It was only last month that Houston Astros owner Jim Crane and star players Jose Altuve and Alex Bregman held a press conference at the team's spring training complex to apologize for the sign-stealing scandal. In January, MLB disciplined the Astros for illegally stealing signs during their 2017 World Series championship season, and early in 2018 as well.

As far as Houston's lawyers are concerned, last month's press conference qualified as "sincere apologies," according to The Athletic's Daniel Kaplan. The team filed identical legal responses to three lawsuits last Friday:

"The 'sign-stealing' controversy has been a source of great disappointment to Astros fans as well as to the Astros organization," the team's lawyers wrote. "On several occasions, members of the Astros organization – including individual players and its Owner, Jim Crane – have expressed their sincere apologies and remorse for the events described in the report by the Commissioner of Major League Baseball." 

At last month's press conference Crane said, "I want to say again how sorry our team is for what happened. I want to also repeat this will never happen again on my watch ... We're apologizing because we broke the rules."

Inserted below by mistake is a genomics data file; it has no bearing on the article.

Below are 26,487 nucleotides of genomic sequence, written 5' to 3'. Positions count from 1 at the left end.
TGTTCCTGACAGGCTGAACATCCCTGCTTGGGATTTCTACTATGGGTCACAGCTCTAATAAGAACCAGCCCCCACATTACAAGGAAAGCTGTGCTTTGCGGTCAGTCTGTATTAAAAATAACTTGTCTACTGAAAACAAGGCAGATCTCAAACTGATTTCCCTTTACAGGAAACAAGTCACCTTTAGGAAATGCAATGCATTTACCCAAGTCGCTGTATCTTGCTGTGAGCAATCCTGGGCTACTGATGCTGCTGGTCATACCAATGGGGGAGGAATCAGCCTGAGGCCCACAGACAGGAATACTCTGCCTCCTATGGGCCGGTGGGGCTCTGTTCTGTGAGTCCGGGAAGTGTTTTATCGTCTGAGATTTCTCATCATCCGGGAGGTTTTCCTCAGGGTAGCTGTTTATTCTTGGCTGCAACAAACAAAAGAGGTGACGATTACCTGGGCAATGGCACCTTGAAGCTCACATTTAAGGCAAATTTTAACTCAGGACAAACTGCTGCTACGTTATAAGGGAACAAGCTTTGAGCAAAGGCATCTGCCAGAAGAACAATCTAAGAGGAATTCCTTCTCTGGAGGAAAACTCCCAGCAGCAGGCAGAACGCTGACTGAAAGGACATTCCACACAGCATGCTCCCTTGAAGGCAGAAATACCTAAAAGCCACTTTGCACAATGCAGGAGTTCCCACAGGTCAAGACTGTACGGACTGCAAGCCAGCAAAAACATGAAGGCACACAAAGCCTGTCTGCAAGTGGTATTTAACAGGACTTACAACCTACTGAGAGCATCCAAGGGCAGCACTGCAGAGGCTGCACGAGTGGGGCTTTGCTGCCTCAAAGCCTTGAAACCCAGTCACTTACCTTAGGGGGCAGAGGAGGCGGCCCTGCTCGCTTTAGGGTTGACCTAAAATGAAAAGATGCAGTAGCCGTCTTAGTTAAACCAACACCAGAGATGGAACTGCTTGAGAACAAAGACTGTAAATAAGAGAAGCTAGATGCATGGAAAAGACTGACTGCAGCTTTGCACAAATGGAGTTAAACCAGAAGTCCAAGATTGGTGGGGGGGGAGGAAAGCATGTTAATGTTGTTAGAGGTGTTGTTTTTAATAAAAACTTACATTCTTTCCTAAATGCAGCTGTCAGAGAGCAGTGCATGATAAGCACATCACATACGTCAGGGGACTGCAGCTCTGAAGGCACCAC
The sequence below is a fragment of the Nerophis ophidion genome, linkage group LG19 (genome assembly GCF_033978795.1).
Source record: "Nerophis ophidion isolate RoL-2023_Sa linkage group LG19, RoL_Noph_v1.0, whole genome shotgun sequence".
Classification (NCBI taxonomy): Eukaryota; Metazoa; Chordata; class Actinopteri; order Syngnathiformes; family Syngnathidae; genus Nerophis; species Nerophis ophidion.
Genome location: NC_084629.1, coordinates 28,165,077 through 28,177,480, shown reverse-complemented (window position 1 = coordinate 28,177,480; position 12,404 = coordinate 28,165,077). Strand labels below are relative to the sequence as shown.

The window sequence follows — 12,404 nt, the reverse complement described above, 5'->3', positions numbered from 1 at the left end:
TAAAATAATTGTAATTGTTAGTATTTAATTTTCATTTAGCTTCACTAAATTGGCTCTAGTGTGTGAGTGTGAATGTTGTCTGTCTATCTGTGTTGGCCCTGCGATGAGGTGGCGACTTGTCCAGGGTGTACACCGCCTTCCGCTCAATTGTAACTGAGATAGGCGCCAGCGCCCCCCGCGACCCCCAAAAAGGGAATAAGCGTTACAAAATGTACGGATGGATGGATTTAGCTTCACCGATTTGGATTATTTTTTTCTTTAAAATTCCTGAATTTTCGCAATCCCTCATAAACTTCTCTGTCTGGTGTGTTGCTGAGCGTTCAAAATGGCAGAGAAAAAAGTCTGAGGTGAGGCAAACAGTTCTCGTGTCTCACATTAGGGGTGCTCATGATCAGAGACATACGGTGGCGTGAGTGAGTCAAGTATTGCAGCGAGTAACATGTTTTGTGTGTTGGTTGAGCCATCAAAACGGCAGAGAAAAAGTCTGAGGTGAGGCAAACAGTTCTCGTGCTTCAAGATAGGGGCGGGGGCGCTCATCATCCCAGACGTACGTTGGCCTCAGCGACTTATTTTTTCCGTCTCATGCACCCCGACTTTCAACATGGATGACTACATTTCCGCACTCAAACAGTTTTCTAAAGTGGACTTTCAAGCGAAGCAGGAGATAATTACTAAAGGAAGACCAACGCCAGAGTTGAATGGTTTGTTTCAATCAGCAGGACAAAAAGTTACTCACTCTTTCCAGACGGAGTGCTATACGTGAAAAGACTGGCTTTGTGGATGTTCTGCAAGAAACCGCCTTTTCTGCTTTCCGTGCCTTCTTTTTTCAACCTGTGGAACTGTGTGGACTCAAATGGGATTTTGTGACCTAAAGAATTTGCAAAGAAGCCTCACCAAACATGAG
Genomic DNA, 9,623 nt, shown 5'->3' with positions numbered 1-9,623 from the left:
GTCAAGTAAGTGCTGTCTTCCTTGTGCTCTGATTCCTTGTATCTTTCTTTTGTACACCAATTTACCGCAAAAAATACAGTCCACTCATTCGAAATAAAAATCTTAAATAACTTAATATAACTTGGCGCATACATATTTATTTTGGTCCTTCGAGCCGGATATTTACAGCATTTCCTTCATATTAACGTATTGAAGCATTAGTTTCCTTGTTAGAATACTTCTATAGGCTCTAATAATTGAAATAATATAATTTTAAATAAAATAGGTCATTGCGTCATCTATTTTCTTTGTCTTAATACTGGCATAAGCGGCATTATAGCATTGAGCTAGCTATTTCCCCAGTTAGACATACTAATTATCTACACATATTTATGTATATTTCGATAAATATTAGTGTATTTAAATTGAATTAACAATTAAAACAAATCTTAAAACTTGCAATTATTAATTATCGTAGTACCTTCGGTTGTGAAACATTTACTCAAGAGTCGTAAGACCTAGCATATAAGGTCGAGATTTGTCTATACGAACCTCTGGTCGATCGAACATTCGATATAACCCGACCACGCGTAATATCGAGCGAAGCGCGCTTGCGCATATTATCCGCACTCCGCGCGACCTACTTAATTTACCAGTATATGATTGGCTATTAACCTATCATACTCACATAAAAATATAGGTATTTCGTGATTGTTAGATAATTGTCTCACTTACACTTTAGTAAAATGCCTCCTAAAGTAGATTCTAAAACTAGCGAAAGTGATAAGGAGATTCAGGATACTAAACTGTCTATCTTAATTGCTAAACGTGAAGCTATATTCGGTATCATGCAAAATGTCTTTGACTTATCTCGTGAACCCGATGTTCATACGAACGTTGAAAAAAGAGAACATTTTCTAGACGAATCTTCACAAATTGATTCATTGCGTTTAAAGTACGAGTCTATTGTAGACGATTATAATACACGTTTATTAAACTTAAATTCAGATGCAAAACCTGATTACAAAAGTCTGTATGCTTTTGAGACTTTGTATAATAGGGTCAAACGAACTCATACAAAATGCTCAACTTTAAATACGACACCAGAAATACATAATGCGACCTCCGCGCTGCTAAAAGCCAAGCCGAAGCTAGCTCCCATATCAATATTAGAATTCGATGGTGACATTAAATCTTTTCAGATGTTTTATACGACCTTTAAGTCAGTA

Crane also went on to say, "Our opinion is (stealing signs) didn't impact the game," and that he doesn't believe he should be held accountable. Altuve and Bregman read prepared statements and did not take questions. Throughout the press conference Crane & Co. came off as dismissive and insincere.

Several current and former players spoke out following the press conference. Cody Bellinger called the apologies "weak" and Kris Bryant said they had "no sincerity" and "no genuineness." Alex Rodriguez said the Astros have shown "no remorse." Prior to the COVID-19 shutdown, players were ripping the Astros on a daily basis.

The Astros are being sued by multiple season ticketholders for breach of contract, negligence, and violations of the Texas Deceptive Trade Practice Act stemming from the sign-stealing scandal. Houston's lawyers argue ticketholders have the right to enter the stadium and to have a seat, and that's all. They're not entitled to a fair game.

In 2010, a court ruled that a New York Jets season ticketholder could not sue over Spygate, when the New England Patriots were caught illegally filming the other team. That could be a precedent the courts use to determine whether the lawsuits will move forward.